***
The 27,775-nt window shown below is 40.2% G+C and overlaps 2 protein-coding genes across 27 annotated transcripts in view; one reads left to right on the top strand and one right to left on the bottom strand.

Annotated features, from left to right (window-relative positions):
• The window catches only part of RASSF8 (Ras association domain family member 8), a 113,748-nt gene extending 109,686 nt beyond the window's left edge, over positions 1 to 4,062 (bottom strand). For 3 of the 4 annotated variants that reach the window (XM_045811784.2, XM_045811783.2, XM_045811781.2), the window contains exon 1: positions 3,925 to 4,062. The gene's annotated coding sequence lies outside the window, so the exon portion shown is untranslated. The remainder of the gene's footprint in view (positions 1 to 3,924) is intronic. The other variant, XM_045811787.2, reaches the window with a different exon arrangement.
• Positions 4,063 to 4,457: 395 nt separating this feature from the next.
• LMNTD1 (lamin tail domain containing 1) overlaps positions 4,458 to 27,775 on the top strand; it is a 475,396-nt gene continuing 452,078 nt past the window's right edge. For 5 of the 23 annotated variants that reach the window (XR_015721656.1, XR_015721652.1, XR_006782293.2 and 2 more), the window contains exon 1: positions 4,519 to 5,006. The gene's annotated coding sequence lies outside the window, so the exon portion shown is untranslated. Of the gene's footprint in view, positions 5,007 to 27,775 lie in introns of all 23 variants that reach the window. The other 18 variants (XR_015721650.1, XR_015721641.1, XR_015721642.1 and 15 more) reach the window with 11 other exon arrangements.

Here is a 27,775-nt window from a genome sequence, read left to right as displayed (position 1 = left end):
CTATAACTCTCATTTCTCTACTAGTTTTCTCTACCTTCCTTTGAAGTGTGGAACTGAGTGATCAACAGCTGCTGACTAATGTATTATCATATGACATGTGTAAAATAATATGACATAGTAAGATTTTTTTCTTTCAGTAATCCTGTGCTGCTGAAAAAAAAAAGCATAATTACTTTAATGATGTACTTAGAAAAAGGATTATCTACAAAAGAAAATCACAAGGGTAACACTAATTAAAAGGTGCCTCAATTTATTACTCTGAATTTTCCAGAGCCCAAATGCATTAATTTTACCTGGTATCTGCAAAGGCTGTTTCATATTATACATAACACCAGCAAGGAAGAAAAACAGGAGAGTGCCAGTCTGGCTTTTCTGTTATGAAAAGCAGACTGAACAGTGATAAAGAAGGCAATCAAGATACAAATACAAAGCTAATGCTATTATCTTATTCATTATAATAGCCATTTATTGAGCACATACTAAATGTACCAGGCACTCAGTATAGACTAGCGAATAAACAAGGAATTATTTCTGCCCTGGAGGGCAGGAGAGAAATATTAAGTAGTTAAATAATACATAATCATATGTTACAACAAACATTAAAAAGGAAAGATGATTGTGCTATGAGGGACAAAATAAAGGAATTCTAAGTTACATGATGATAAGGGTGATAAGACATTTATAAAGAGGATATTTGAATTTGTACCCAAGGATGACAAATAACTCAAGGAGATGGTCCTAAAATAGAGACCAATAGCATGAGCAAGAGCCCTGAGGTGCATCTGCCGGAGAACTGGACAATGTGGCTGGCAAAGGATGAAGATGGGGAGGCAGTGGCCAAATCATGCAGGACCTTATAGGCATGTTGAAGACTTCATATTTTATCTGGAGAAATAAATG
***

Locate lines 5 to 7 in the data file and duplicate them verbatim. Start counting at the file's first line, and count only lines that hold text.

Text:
• LMNTD1 (lamin tail domain containing 1) overlaps positions 4,458 to 27,775 on the top strand; it is a 475,396-nt gene continuing 452,078 nt past the window's right edge. For 5 of the 23 annotated variants that reach the window (XR_015721656.1, XR_015721652.1, XR_006782293.2 and 2 more), the window contains exon 1: positions 4,519 to 5,006. The gene's annotated coding sequence lies outside the window, so the exon portion shown is untranslated. Of the gene's footprint in view, positions 5,007 to 27,775 lie in introns of all 23 variants that reach the window. The other 18 variants (XR_015721650.1, XR_015721641.1, XR_015721642.1 and 15 more) reach the window with 11 other exon arrangements.

Here is a 27,775-nt window from a genome sequence, read left to right as displayed (position 1 = left end):
CTATAACTCTCATTTCTCTACTAGTTTTCTCTACCTTCCTTTGAAGTGTGGAACTGAGTGATCAACAGCTGCTGACTAATGTATTATCATATGACATGTGTAAAATAATATGACATAGTAAGATTTTTTTCTTTCAGTAATCCTGTGCTGCTGAAAAAAAAAAGCATAATTACTTTAATGATGTACTTAGAAAAAGGATTATCTACAAAAGAAAATCACAAGGGTAACACTAATTAAAAGGTGCCTCAATTTATTACTCTGAATTTTCCAGAGCCCAAATGCATTAATTTTACCTGGTATCTGCAAAGGCTGTTTCATATTATACATAACACCAGCAAGGAAGAAAAACAGGAGAGTGCCAGTCTGGCTTTTCTGTTATGAAAAGCAGACTGAACAGTGATAAAGAAGGCAATCAAGATACAAATACAAAGCTAATGCTATTATCTTATTCATTATAATAGCCATTTATTGAGCACATACTAAATGTACCAGGCACTCAGTATAGACTAGCGAATAAACAAGGAATTATTTCTGCCCTGGAGGGCAGGAGAGAAATATTAAGTAGTTAAATAATACATAATCATATGTTACAACAAACATTAAAAAGGAAAGATGATTGTGCTATGAGGGACAAAATAAAGGAATTCTAAGTTACATGATGATAAGGGTGATAAGACATTTATAAAGAGGATATTTGAATTTGTACCCAAGGATGACAAATAACTCAAGGAGATGGTCCTAAAATAGAGACCAATAGCATGAGCAAGAGCCCTGAGGTGCATCTGCCGGAGAACTGGACAATGTGGCTGGCAAAGGATGAAGATGGGGAGGCAGTGGCCAAATCATGCAGGACCTTATAGGCATGTTGAAGACTTCATATTTTATCTGGAGAAATAAATG